Volume 15, Issue 1 (Spring 2020)                   Salmand: Iranian Journal of Ageing 2020, 15(1): 129-118 | Back to browse issues page

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Allahyari E, Keramati M, Kamali M. Predicting Elderly Depression Prevalence in Different Iranian Ethnicities and Associated Factors. Salmand: Iranian Journal of Ageing. 2020; 15 (1) :129-118
URL: http://salmandj.uswr.ac.ir/article-1-1915-en.html
1- Social Determinants of Health Research Center, Faculty of Health, Department of Epidemiology and Biostatistics, Birjand University of Medical Sciences, Birjand, Iran , elaheh.allahyari@gmail.com
2- Department of Public Health, Student Research Committee, Birjand University of Medical Sciences, Birjand, Iran
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1. Introduction
nosocomial infection is a type of infection that occurs 48-72 hours after hospitalization, while the patient is not in the incubation period of the infection at the time of admission [1].
More than 20% of nosocomial infections occur in the ICU and cause more than 10%-80% deaths [2]. In the elderly, common and classic forms of infectious diseases are rare and appear more atypical and unusual. In a 2016 study by Mancini, 12 of the 19 people with pseudomonas pneumonia in the ICU were over 70 years old [2].  The incidence of many infectious diseases is higher in the elderly than in other age groups, so that the incidence of respiratory and urinary tract infections in the elderly is 20-50 times higher than in the non-elderly [3]. 
The aim of this study was to investigate the prevalence and risk factors of infections and their complications in the elderly admitted to the ICU of hospitals affiliated to Birjand University of Medical Sciences.

2. Methods & Materials
In this cross-sectional (descriptive-analytical) study, the study population was all elderly patients (over 65 years old) who were admitted to the ICUs of hospitals affiliated to Birjand University of Medical Sciences from April 2015 to March 2016.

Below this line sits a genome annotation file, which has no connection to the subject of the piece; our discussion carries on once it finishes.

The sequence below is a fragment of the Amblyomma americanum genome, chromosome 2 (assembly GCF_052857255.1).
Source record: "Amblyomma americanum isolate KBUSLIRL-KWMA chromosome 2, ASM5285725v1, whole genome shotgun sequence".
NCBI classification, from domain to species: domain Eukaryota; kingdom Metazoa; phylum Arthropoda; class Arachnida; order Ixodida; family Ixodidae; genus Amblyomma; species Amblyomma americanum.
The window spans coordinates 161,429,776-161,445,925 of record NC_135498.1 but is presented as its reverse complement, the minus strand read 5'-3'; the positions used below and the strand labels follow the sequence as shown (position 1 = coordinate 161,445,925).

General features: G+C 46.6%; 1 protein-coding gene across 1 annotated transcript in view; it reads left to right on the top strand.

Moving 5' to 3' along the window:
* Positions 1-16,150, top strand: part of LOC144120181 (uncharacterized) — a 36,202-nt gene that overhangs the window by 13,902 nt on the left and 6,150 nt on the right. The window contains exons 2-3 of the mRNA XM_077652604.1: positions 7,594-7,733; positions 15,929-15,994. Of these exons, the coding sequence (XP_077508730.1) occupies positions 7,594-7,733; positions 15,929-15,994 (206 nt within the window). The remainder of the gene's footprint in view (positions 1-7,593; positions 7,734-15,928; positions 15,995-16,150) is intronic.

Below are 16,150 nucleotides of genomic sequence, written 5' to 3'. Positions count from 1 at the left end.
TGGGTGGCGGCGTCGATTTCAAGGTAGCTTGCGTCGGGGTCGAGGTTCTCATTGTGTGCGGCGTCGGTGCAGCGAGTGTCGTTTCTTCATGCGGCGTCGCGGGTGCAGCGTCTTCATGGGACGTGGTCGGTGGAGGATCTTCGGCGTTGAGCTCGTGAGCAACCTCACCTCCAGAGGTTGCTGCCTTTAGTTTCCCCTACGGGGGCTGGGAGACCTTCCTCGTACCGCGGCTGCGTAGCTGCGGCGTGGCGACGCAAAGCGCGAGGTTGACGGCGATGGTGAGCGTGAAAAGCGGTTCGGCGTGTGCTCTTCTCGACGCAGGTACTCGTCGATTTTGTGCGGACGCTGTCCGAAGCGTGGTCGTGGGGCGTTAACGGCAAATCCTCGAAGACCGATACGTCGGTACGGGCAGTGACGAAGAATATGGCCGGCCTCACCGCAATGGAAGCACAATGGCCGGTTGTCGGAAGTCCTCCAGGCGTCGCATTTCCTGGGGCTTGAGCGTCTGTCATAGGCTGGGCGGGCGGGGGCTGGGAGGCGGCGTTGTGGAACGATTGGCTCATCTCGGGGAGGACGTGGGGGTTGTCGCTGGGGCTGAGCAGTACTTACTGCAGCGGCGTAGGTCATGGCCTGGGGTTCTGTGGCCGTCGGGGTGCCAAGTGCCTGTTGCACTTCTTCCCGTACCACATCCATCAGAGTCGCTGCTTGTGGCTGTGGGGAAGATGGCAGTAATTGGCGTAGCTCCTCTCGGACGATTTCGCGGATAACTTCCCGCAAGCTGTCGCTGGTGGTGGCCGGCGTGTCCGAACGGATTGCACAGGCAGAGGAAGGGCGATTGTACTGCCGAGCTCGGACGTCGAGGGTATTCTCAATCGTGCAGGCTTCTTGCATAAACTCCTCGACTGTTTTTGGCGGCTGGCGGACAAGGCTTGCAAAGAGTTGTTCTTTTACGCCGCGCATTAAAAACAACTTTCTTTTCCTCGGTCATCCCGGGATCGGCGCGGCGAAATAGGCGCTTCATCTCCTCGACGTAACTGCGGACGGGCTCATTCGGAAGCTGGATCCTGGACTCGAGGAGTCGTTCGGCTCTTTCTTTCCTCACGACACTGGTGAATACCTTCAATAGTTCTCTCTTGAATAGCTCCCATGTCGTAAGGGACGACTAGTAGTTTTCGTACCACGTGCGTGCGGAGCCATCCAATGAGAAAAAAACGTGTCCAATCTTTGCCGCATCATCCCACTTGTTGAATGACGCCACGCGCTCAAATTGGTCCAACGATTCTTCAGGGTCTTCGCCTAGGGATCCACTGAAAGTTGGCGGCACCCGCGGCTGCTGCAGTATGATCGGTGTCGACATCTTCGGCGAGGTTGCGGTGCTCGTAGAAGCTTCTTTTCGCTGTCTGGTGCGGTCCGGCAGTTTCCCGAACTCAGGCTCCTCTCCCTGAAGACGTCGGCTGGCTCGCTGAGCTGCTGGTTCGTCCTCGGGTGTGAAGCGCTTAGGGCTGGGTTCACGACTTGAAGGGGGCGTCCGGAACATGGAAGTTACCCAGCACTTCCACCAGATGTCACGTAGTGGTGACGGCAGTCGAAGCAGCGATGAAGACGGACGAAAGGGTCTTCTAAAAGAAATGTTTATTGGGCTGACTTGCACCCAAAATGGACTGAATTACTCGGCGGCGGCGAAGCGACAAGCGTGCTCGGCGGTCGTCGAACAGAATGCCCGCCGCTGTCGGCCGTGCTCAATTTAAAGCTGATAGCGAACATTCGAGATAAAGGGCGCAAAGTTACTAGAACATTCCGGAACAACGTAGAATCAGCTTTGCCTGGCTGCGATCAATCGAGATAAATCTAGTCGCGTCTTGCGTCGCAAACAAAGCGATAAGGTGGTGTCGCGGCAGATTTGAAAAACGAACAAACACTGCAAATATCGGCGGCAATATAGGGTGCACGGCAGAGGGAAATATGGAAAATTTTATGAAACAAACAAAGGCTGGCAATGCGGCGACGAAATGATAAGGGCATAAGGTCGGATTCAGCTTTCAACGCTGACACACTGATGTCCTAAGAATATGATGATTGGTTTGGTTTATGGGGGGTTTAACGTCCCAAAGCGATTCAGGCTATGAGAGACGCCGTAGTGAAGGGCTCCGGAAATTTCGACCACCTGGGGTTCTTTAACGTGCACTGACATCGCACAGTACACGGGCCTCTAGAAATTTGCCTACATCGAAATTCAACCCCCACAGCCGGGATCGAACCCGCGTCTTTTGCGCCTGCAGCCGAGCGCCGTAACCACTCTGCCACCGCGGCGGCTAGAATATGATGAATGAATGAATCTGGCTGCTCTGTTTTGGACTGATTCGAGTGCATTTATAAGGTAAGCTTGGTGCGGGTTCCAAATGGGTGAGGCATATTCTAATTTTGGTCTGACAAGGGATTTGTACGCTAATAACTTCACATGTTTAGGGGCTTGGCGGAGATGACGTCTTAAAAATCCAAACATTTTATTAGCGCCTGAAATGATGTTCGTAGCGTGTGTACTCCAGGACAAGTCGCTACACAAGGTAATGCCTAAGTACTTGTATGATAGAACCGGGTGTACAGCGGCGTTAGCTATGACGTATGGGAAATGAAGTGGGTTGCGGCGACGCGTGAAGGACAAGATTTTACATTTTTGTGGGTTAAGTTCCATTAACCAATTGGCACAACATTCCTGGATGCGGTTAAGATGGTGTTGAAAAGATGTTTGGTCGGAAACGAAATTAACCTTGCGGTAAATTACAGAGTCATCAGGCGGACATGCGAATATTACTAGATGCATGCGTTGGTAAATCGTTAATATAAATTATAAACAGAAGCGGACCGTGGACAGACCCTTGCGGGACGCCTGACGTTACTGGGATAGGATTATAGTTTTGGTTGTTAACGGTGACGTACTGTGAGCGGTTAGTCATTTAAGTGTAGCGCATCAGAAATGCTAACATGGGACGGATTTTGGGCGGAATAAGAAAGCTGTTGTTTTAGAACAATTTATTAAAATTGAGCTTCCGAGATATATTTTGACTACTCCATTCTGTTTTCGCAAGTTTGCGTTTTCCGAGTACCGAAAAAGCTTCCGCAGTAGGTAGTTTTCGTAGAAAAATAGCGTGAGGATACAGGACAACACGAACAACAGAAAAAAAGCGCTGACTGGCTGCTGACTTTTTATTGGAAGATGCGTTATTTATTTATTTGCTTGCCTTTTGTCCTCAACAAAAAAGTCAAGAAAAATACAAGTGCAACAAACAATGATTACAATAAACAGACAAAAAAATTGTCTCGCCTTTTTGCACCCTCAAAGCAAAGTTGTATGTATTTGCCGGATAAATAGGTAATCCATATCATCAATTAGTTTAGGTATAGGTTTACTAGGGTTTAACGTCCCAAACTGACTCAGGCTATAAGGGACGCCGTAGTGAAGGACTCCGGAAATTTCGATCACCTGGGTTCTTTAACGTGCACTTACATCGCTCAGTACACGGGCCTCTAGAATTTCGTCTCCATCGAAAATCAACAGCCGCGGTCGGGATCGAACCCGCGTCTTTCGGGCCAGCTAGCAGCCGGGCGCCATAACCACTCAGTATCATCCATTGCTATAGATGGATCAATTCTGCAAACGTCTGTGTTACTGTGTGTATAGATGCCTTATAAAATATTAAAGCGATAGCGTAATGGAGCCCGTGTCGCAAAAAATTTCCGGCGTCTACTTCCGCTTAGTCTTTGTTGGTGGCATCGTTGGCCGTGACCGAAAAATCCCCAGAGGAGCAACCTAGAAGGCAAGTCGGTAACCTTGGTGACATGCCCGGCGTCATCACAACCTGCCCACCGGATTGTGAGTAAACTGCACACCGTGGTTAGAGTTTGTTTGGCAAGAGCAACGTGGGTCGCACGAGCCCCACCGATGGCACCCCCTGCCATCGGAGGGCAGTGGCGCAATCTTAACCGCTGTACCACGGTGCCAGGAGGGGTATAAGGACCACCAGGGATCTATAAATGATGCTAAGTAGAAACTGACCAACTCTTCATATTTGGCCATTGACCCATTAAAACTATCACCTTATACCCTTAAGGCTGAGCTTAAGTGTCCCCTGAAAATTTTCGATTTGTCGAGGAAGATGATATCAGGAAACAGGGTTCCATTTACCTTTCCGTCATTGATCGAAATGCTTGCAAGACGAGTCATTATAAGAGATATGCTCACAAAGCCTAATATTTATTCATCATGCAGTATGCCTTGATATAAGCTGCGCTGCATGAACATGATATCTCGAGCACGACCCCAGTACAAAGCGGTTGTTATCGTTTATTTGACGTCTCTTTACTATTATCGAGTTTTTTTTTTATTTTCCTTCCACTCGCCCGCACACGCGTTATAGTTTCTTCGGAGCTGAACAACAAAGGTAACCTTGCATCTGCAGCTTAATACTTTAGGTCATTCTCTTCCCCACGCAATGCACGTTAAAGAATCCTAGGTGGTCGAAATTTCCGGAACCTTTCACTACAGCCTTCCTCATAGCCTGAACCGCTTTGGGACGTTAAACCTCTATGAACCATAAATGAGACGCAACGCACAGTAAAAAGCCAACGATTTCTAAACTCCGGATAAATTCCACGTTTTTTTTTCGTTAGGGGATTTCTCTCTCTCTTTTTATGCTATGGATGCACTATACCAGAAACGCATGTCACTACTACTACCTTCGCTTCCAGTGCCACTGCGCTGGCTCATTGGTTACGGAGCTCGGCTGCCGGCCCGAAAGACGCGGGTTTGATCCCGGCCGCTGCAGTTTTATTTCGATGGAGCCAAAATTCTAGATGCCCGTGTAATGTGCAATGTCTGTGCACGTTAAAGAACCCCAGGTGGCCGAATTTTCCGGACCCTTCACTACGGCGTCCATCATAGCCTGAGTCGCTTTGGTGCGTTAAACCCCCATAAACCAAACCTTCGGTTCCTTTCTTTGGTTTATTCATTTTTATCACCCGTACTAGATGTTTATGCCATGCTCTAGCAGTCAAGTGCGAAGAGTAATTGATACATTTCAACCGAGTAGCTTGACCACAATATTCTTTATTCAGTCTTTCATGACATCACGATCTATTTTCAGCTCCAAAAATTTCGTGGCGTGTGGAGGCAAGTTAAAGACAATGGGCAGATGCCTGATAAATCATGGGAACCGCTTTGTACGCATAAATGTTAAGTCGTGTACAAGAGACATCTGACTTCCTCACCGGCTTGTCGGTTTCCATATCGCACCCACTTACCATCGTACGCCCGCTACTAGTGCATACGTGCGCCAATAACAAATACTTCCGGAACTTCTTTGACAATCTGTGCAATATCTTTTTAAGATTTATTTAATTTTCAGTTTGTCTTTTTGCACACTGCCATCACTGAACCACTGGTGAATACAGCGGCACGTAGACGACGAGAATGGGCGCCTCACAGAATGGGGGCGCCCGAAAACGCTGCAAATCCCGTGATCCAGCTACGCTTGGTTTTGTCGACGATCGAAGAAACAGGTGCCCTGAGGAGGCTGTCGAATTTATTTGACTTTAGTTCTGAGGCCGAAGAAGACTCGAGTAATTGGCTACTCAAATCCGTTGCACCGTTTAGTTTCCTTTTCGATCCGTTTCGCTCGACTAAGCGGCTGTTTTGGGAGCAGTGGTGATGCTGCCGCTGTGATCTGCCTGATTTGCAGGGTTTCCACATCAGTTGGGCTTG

ICU of the Valiasr Hospital is an internal ICU, and ICU of the Imam Reza Hospital is a surgical ICU. At the beginning of hospitalization, blood and urine cultures were performed on all patients, and they were cultured with sputum and exudate if they had a sample.
Samples that were initially positive and patients who did not consent to participate in the project or who had taken any antibiotics in the past 72 hours were excluded from the study. The rest of the subjects were sampled again 48-72 hours later. If the test was positive, they remained in the study and those in whom the test result was negative were cultured 48 hours later if they had infection criteria.
Sampling was performed by a trained ICU supervisor under the supervision of an infectious disease specialist. All samples were cultured in a specific medium by a microbiologist. No costs were incurred for patients included in the project and they entered the study with full consent.

Clinical definitions
In this study, an infection was considered a urinary tract infection in which the person had clinical signs of urinary tract infection and the result of his/her culture was positive and the colony count was >105cfu/ml.
Respiratory infection or pneumonia refers to an infection in which a person has a 38-degree fever with cough, purulent sputum, short breaths, pelvic pain, rale sound in the lungs, and a positive radiology for pneumonia. Bacteremia is an infection in which the organism is isolated from blood culture twice without a single site of infection. After collecting data, they were entered into SPSS V. 18 software and analyzed using descriptive statistical tests, frequency percentage and Chi-square analytical test. The code of ethics is IR.bums.REC.1394.17.

3. Results
This study was performed on 417 elderly people over 60 years of age admitted to the ICU of Imam Reza and Valiasr hospitals in Birjand with a mean age of 74.04±8.9 years, a minimum age of 60 years, and a maximum age of 99 years. A total of 255 patients (61.2%) were admitted to the ICU of Imam Reza Hospital and the rest were admitted to the ICU of Valiasr Hospital. Also, a total of 191 patients (45.8%) were male and the rest were female.